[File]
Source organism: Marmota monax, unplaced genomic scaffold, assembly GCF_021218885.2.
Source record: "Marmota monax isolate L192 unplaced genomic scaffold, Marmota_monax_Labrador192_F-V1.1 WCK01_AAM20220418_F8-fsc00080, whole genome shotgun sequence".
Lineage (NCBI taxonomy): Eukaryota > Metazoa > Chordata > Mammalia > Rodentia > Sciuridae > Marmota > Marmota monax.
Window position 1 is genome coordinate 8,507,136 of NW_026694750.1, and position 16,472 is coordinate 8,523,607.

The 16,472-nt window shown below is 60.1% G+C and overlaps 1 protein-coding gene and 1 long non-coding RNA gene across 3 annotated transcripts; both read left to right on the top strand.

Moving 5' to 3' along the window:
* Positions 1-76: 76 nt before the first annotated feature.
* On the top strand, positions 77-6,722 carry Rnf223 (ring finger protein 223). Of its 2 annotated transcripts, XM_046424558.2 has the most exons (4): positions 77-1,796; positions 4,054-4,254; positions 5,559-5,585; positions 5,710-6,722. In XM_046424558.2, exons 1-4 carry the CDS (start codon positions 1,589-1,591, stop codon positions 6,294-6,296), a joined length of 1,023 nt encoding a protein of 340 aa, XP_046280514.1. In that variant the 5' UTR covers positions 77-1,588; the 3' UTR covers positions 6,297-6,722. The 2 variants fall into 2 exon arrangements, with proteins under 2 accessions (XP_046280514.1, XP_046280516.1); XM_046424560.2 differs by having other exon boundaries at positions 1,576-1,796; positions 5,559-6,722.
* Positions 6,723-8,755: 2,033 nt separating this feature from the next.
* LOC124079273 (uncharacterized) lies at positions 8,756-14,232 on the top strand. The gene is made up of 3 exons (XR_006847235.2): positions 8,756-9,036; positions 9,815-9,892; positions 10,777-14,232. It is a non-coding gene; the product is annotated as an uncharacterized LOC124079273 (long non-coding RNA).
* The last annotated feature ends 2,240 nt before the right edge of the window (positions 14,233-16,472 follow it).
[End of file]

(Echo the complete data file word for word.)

Source organism: Marmota monax, unplaced genomic scaffold, assembly GCF_021218885.2.
Source record: "Marmota monax isolate L192 unplaced genomic scaffold, Marmota_monax_Labrador192_F-V1.1 WCK01_AAM20220418_F8-fsc00080, whole genome shotgun sequence".
Lineage (NCBI taxonomy): Eukaryota > Metazoa > Chordata > Mammalia > Rodentia > Sciuridae > Marmota > Marmota monax.
Window position 1 is genome coordinate 8,507,136 of NW_026694750.1, and position 16,472 is coordinate 8,523,607.

The 16,472-nt window shown below is 60.1% G+C and overlaps 1 protein-coding gene and 1 long non-coding RNA gene across 3 annotated transcripts; both read left to right on the top strand.

Moving 5' to 3' along the window:
* Positions 1-76: 76 nt before the first annotated feature.
* On the top strand, positions 77-6,722 carry Rnf223 (ring finger protein 223). Of its 2 annotated transcripts, XM_046424558.2 has the most exons (4): positions 77-1,796; positions 4,054-4,254; positions 5,559-5,585; positions 5,710-6,722. In XM_046424558.2, exons 1-4 carry the CDS (start codon positions 1,589-1,591, stop codon positions 6,294-6,296), a joined length of 1,023 nt encoding a protein of 340 aa, XP_046280514.1. In that variant the 5' UTR covers positions 77-1,588; the 3' UTR covers positions 6,297-6,722. The 2 variants fall into 2 exon arrangements, with proteins under 2 accessions (XP_046280514.1, XP_046280516.1); XM_046424560.2 differs by having other exon boundaries at positions 1,576-1,796; positions 5,559-6,722.
* Positions 6,723-8,755: 2,033 nt separating this feature from the next.
* LOC124079273 (uncharacterized) lies at positions 8,756-14,232 on the top strand. The gene is made up of 3 exons (XR_006847235.2): positions 8,756-9,036; positions 9,815-9,892; positions 10,777-14,232. It is a non-coding gene; the product is annotated as an uncharacterized LOC124079273 (long non-coding RNA).
* The last annotated feature ends 2,240 nt before the right edge of the window (positions 14,233-16,472 follow it).